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Unread 07-03-2019, 04:28 AM   #1
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Default (Advice Needed) Labor and Lifestyle of an Electrician?

TLDR AT BOTTOM! Sorry for the long essay



Hi all,



So I'm looking into the electrician trade from the outside (currently a struggling electrical engineering student in university). From what I've heard, everyone has said that labor will be a factor as with any blue-collared job (unsurprisingly). I've talked to contractors who I currently work for as an EE, not as an electrician, and they've said the labor isn't as intense as that of say a plumber or a masonry, but there is still labor.



My question is, how laborious exactly is an average day of work for you electricians out there? And better yet, what is an average day for you? I've had some career guidance on the subject and heard that the electrician trade can be very taxing on the body and that I may not be able to handle the work, especially as I get older. To give a bit of context, I'm a 20 year old male, 121 lbs, 5'5-1/2" so I'm not exactly ripped, but I'm healthy and somewhat lean. Does the labor involved crush people like me? And would I be able to stay in the industry until preferably retiring age (~65) without any major health concerns? I initially saw the labor in this profession as a means to stay fit since I would be working and being out and about instead of hunching over a computer at a desk for eight hours a day, but I recently had others (albeit non-electricians) tell me that crawling around tight spaces all day to wire up houses and buildings really takes a toll on the body especially as you get older.



My other question for the electricians here is what lifestyle do you guys have outside of the workplace? After work, do you come home to spend time with family? Do you have energy by the end of the day to do anything after work? I guess more than anything I'd like to enjoy the day at work and be able to come home to a family and still have enough energy to spend time with them and do things that I want, which is a concern that was recently brought up by relatives and friends.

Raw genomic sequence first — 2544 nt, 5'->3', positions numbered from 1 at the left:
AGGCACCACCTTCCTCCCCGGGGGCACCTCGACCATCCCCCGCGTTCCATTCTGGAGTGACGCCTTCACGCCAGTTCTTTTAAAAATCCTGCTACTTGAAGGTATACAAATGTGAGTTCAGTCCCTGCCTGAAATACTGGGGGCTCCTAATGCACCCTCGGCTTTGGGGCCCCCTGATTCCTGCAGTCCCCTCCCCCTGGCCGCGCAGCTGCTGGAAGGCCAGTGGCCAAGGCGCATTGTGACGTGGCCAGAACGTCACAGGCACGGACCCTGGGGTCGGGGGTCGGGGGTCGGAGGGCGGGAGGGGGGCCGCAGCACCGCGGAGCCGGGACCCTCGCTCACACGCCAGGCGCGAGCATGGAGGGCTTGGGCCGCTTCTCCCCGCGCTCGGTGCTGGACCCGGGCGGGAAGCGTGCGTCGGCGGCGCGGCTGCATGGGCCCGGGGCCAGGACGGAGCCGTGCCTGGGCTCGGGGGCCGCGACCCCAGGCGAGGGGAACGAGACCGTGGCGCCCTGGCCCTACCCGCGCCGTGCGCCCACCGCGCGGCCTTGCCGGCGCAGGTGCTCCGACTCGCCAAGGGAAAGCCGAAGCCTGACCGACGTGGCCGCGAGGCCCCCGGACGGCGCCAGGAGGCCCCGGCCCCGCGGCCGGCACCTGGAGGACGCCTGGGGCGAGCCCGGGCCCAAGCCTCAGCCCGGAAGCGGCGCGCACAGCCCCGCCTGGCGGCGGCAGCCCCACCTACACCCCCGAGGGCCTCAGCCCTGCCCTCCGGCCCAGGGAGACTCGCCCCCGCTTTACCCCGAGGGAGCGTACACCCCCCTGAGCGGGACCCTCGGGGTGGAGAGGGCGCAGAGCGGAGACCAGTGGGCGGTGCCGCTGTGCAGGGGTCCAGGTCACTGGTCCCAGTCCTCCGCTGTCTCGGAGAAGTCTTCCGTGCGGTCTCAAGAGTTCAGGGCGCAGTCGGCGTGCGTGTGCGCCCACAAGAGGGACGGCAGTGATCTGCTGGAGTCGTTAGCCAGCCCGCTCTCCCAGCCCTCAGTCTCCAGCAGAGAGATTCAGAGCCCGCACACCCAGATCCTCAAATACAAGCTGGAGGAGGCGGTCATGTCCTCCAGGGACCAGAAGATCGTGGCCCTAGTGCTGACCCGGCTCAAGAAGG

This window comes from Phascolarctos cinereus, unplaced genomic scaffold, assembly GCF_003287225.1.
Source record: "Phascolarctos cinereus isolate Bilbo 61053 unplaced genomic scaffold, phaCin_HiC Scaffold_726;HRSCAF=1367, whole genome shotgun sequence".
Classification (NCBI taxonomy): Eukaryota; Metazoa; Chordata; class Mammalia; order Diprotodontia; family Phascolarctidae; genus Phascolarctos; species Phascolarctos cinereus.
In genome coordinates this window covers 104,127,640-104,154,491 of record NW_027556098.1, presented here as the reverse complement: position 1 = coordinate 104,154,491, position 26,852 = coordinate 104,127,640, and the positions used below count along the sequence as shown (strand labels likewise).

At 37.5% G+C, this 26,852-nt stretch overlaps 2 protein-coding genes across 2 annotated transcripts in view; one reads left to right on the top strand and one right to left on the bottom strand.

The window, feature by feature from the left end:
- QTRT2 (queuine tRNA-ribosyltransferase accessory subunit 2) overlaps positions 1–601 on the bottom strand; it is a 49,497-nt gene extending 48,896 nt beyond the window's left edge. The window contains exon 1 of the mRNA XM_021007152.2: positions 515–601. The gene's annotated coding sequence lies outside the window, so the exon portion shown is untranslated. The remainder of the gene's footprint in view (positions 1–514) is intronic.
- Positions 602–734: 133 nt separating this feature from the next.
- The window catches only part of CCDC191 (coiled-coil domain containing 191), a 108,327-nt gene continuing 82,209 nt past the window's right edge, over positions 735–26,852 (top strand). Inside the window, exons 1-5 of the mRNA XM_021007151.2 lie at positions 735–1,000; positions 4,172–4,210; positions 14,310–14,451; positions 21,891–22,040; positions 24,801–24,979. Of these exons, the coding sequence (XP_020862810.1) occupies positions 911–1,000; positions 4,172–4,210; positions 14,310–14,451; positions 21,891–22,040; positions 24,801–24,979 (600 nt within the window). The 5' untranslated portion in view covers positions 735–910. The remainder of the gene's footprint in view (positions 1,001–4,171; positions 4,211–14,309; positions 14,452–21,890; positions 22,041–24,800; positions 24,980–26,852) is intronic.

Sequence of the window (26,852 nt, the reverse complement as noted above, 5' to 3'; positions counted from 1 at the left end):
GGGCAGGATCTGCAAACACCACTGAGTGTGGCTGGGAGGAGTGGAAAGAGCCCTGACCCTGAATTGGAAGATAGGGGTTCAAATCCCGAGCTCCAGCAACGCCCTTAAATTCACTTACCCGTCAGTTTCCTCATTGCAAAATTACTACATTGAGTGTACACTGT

I'm really interested in an apprenticeship and have already applied for a couple programs, one for a wireperson and another for a telecom installer technician, any advice on either of the two? Is one better than the other? For wirepersons, I would be working as an apprentice for 10,000 hours before getting an EJ whereas the installer technician will take 6,000 hours for an EJS. From the position descriptions, it sounds like the wirepersons have a much broader scope of work and have more labor, especially when it comes to conduit installation. Anything else to look out for from either position?



TLDR: How labor-intensive is it to be an electrician? Is it a viable career choice for someone who is very much interested in the path but also happens to be a smaller-framed person? Is the labor too much for most people to continue working as they get older, and maybe even up till retirement age? And does the labor ever take away from your way of life outside of work (i.e. using up all your energy during the work day so that by the end of it, you can't spend quality time with family).



Thanks for any answers and advice on the subject!
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Unread 07-03-2019, 06:21 AM   #2
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I’m 5’5 and weigh quite a bit more than you, and it isn’t muscle Hahahaha
You’ll do fine. I’m on a big job site with a lot of guys that are smaller AND shorter than me and they get on ok. You might need to get up an extra step on your ladder but that’s about it.

Labor wise, for the first few weeks I’d be wrecked when I got home, but I’ve been at it since February now and I get home and still have enough energy to go to the gym if that gives you any idea at all.

Just make sure you’re eating more to compensate for the energy expenditure and you’ll just get stronger as you get used to lifting bundles of conduit and whatever else you may need to grab.
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Unread 07-03-2019, 06:49 AM   #3
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You are way to scared of a little physical work.



IMO - Smaller, lighter wiry guys may not lift as much or pull as much as the big gorillas but they are actually better suited to a lot of up and down ladders and foot mileage.



Not an electrician, but one of my best old (OLD!) buddies is 91 now. He's very fit but just 132 pounds. You may not believe this but he worked 25-30 hours a week on his son's water truck delivering two five gallon bottles of water all day until he was 80!



He was a firm believer that this work was key to keeping him fit later in life. He kept up with guys one third his age, pulled his weight - it's not like they gave him the clipboard and let him drive.



It is very possible to transition into less labor intensive jobs later on when the wear and tear starts to take it's toll. Not enough of those jobs for everyone though, some will have to make it to retirement as a journeyman.